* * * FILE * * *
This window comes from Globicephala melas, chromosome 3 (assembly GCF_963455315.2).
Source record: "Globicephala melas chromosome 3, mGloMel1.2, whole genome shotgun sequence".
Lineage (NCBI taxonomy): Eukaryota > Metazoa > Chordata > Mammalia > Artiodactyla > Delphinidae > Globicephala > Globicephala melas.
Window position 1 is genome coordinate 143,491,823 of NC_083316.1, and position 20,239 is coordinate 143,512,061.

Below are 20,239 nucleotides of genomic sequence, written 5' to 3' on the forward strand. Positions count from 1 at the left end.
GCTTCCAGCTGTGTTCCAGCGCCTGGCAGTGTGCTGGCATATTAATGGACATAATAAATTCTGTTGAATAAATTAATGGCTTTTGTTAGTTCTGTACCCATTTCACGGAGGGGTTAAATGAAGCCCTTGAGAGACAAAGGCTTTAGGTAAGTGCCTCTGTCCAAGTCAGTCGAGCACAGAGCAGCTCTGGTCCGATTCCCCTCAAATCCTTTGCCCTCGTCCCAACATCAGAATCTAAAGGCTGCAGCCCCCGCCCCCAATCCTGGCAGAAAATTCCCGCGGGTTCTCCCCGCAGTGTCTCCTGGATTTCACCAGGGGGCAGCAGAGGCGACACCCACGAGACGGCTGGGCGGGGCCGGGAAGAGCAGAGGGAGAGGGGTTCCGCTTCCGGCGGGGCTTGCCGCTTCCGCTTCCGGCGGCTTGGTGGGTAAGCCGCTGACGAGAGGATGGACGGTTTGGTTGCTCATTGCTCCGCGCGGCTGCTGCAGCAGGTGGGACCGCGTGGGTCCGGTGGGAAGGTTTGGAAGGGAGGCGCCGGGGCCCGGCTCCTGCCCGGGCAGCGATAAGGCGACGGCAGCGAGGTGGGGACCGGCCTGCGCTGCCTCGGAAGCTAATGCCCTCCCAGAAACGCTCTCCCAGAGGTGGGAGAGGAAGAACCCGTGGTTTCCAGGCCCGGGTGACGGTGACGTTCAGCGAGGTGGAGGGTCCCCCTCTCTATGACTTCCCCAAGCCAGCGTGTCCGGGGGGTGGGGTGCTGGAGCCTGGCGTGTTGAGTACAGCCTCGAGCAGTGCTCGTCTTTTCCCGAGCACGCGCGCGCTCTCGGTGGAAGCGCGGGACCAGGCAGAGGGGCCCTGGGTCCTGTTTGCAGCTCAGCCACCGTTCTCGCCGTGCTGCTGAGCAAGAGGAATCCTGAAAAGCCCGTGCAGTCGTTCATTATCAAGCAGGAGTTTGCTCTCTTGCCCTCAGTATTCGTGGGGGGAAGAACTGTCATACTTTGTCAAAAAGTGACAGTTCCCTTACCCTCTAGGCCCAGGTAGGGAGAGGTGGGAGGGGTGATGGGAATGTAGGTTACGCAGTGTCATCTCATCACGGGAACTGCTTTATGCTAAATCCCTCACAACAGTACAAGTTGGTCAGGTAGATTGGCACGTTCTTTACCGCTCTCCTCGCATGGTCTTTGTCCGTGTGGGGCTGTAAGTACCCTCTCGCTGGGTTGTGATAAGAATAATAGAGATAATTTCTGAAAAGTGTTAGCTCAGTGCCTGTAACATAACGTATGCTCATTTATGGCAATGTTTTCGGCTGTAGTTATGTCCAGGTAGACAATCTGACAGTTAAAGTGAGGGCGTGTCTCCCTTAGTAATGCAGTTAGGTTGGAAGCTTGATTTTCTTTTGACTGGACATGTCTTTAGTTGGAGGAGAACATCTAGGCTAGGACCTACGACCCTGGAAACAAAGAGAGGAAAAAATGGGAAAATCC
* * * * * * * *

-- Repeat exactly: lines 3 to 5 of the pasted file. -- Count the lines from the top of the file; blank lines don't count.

Lineage (NCBI taxonomy): Eukaryota > Metazoa > Chordata > Mammalia > Artiodactyla > Delphinidae > Globicephala > Globicephala melas.
Window position 1 is genome coordinate 143,491,823 of NC_083316.1, and position 20,239 is coordinate 143,512,061.

Below are 20,239 nucleotides of genomic sequence, written 5' to 3' on the forward strand. Positions count from 1 at the left end.